Small Wars Journal

Beyond Soleimani: Implications for Iran’s Proxy Network in Iraq and Syria

Beyond Soleimani: Implications for Iran’s Proxy Network in Iraq and Syria by Nakissa Jahanbani – Combatting Terrorism Center

Early on January 3, U.S. airstrikes near Baghdad International Airport killed Iranian Islamic Revolutionary Guard Corps’ Quds Force (IRGC-QF) Major General Qassem Soleimani and Iraqi politician and militia leader Abu Mahdi al-Muhandis, who was deputy chief of the Popular Mobilization Commission and the founder of the Kata’ib Hezbollah militia. These strikes occurred against a background of rising escalation between the United States and Iran in Iraq, particularly after December 27 when Kata’ib Hezbollah, a prominent Iranian proxy, killed a U.S. citizen and pro-Iranian militia members attacked the U.S. embassy in Baghdad just four days later.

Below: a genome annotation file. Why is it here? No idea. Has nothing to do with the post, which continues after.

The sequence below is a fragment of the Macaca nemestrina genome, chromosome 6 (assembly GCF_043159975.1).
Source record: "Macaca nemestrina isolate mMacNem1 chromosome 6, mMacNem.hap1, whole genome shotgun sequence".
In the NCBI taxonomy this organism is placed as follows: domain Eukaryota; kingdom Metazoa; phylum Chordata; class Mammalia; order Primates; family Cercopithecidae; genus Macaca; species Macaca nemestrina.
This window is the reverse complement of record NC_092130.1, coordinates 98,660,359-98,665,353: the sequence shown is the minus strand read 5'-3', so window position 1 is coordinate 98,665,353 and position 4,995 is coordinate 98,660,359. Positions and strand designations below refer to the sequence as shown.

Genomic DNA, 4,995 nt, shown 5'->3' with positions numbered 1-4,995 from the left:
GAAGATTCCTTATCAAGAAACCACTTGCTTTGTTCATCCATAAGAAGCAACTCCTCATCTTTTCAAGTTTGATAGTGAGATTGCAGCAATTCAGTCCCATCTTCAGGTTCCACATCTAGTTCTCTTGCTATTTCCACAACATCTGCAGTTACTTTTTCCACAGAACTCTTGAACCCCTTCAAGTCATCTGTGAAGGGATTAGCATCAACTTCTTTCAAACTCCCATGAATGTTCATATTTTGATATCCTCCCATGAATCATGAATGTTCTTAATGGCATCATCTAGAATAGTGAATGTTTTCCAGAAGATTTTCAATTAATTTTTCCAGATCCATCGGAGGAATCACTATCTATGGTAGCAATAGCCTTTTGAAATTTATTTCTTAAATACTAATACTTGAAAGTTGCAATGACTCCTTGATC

Considered by many to be one of the principal architects of Iran’s extensive regional reach, Soleimani cultivated relationships with dozens of proxies throughout the Middle East and beyond. But while the international focus on Soleimani’s death is warranted, the death of al-Muhandis is significant in its own right, both due to his role in Iraq, but also in what it signals about what Soleimani’s, and by extension Iran’s, priorities in Iraq were. In one strike, the United States removed two of the most critical actors in Iranian regional strategy, and the global audience was left wondering: what is next for IRGC-QF’s role in the region, particularly its relationships with its partner militias in Iraq and Syria?...

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